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-   Homework 6 (http://book.caltech.edu/bookforum/forumdisplay.php?f=135)
-   -   Homework#6 Q3 (http://book.caltech.edu/bookforum/showthread.php?t=1012)

invis 08-15-2012 12:36 PM

Homework#6 Q3
 
I have some problems with understanding the question #3.

Ok, we have a formula for linear regression with regularization:
w_{reg} = (Z^T Z- \lambda I)^{-1} Z^T y

But I cant catch this:
"add the term \lambda /N \sum_{i=0}^7 w_i^2 to the squared in sample error"

What w I suppose to use in this formula ? The w without regularization ? And why adding to squared error ? :confused:

yaser 08-15-2012 02:30 PM

Re: Homework#6 Q3
 
Quote:

Originally Posted by invis (Post 4095)
What w I suppose to use in this formula ? The w without regularization ? And why adding to squared error ? :confused:

The solution w_{\rm reg} = (Z^T Z+ \lambda I)^{-1} Z^T y (notice the plus sign) comes from solving the case of augmented error where the regularization term is added to the in-sample mean-squared error.

invis 08-16-2012 03:22 AM

Re: Homework#6 Q3
 
Just one more question :) ... at this time

Why when we computing w_{lin} there is no eye matrix ? We do the same divide to w by Z^T Z w.

But eye matrix appears when we divide (Z^T Z w + \lambda w) by w. That confusing me.

yaser 08-16-2012 04:34 AM

Re: Homework#6 Q3
 
Quote:

Originally Posted by invis (Post 4102)
Just one more question :) ... at this time

Why when we computing w_{lin} there is no eye matrix ? We do the same divide to w by Z^T Z w.

But eye matrix appears when we divide (Z^T Z w + \lambda w) by w. That confusing me.

The "divide by" is in fact multiplying by a matrix inverse. In the case of augmented error, in order to put things in terms of a matrix, we write Z^T Z w + \lambda w as Z^T Z w + \lambda I w, then factor out Z^T Z + \lambda I which becomes the matrix to be inverted. In the linear regression case, there is no I term (or you can think of it as \lambda=0 killing that term).

ESRogs 08-20-2012 08:32 AM

Re: Homework#6 Q3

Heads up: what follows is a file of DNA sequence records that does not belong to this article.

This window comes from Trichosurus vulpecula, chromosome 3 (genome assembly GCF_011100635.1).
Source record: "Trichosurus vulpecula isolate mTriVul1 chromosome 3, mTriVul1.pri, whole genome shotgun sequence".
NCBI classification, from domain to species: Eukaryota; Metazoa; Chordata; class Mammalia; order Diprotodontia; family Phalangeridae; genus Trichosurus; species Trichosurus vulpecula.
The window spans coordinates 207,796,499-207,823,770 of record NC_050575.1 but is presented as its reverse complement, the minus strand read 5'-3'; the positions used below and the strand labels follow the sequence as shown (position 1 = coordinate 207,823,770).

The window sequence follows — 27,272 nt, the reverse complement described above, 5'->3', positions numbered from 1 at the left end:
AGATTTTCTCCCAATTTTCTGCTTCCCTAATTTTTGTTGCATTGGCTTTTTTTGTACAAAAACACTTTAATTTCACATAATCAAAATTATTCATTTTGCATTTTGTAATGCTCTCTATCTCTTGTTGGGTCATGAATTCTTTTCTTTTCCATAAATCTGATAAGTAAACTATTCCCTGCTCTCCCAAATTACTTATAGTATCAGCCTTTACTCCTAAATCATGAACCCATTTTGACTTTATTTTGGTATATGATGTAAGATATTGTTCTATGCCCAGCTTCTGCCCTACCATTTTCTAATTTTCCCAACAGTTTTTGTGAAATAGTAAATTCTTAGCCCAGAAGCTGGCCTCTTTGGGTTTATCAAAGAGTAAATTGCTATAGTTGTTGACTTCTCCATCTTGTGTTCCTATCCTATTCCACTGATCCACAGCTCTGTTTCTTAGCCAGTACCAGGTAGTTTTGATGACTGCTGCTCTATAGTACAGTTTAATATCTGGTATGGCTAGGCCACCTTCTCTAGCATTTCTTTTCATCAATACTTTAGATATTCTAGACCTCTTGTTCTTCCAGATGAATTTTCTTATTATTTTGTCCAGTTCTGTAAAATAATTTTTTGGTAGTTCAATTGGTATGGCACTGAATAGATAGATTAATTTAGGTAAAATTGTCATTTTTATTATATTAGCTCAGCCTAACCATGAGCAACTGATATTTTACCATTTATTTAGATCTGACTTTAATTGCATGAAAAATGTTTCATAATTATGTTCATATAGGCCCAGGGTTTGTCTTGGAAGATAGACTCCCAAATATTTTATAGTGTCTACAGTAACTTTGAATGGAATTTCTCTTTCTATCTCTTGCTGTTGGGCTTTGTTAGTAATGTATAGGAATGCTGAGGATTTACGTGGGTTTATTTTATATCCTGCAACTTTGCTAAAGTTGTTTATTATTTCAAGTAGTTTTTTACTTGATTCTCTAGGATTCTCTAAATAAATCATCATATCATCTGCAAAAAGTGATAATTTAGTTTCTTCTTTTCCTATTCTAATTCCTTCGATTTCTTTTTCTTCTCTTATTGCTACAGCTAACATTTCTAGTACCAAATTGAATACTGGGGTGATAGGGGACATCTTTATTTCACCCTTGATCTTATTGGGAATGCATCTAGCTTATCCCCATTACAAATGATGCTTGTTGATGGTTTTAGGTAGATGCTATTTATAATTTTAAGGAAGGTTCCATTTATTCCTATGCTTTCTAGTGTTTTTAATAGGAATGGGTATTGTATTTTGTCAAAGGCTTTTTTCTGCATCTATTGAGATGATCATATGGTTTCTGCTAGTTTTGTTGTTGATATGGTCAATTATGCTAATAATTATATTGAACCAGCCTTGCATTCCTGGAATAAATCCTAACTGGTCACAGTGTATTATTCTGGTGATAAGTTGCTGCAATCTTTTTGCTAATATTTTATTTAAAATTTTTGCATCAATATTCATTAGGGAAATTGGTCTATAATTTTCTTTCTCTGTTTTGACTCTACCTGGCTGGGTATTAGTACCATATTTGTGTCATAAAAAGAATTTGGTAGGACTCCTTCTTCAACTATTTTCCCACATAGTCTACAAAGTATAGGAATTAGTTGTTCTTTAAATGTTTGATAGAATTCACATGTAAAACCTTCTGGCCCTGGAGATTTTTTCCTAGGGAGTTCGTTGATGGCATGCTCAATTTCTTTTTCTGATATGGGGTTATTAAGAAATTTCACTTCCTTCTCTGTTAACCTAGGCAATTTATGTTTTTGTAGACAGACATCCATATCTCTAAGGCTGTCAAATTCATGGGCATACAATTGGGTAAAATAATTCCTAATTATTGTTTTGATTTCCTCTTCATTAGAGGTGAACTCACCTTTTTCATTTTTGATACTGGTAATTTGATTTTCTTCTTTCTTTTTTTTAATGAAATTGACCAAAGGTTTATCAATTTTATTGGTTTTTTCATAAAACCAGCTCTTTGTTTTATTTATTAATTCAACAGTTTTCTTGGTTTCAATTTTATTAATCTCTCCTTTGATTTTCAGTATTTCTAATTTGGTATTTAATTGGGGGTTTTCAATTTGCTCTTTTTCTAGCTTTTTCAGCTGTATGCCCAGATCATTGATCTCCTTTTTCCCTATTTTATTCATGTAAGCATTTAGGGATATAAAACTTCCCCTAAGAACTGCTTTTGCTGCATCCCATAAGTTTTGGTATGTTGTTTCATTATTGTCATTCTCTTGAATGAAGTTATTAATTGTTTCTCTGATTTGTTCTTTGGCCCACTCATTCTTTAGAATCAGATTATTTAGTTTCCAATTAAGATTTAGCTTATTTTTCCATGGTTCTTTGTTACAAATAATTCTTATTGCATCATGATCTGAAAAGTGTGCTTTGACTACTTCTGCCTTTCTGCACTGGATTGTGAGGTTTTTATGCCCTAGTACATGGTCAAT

In the lecture, the formula for w_{reg} was derived for the case where the weights were being multiplied by Legendre polynomials. Is it still valid when the set of transformations is different, such as those specified in the problem?

yaser 08-20-2012 01:01 PM

Re: Homework#6 Q3
 
Quote:

Originally Posted by ESRogs (Post 4182)
In the lecture, the formula for w_{reg} was derived for the case where the weights were being multiplied by Legendre polynomials. Is it still valid when the set of transformations is different, such as those specified in the problem?

The formula is valid for any nonlinear transformation into a {\cal Z}.

melipone 02-14-2013 06:16 PM

Re: Homework#6 Q3
 
Quote:

Originally Posted by yaser (Post 4097)
The solution w_{\rm reg} = (Z^T Z+ \lambda I)^{-1} Z^T y (notice the plus sign) comes from solving the case of augmented error where the regularization term is added to the in-sample mean-squared error.

I am confused. Are we supposed to rederive the result of Slide 11?

yaser 02-14-2013 06:38 PM

Re: Homework#6 Q3
 
Quote:

Originally Posted by melipone (Post 9393)
I am confused. Are we supposed to rederive the result of Slide 11?

No rederivation needed. You can always use the results given in the lectures.

Kekeli 05-13-2013 04:07 AM

Re: Homework#6 Q3
 
My answers for any value of K are order(s) of magnitude higher that the options.

w_reg = (Z^\top Z + λI)^-1 Z^T y

As a Python noob, perhaps someone can confirm that I need the linalg.inv of the first term in parentheses, because we cannot use the pinv method when the weight term is present.
thanks.

jlaurentum 05-13-2013 06:48 PM

Re: Homework#6 Q3
 
Kekeli:

I don't know about Python, but in R I was using the "chol2inv" function of the "Matrix" library to find the matrix inverse. It turns out this wasn't the right tool for the job. I ended up using "solve" from the base package to find the inverse. So in R, I used the following functions:
  1. t(M) for the transpose of an M matrix
  2. %*% for matrix-matrix or matrix-vector multiplication (or inner product)
  3. diag(...) to generate a diagonal matrix such as needed for the \lambda I part.
  4. solve(M) to find the inverse of an M matrix.

Kekeli 05-14-2013 04:20 AM

Re: Homework#6 Q3
 
Thank you for confirming the flow.
Turns out when transforming the test and training set vectors, I was leaving in the bias term, thus x1 and x2 were screwy before creating the polynomial. eep.

Michael Reach 05-14-2013 07:14 AM

Re: Homework#6 Q3
 
Kekeli, could you explain this? What do you mean by the bias term?
Thanks (I'm still trying to debug my own code.)

Kekeli 05-16-2013 03:58 AM

Re: Homework#6 Q3
 
Michael, I'm sorry I didn't see this until now.

While testing the file IO, I had inserted 1.0 into the vector of input variables after reading the contents of "in.dta". Then, when doing the nonlinear transformation, I was reading x1 as 1.0, and x2 as x1. Not surprisingly, the linear regression with or without weight decay didn't return the correct estimates for Ein and Eout.

In the end, print statements saved the day. I just wish I'd started in the transformation and not everywhere else in the code.

khohi 03-23-2016 06:02 AM

Re: Homework#6 Q3
 
Great job :)
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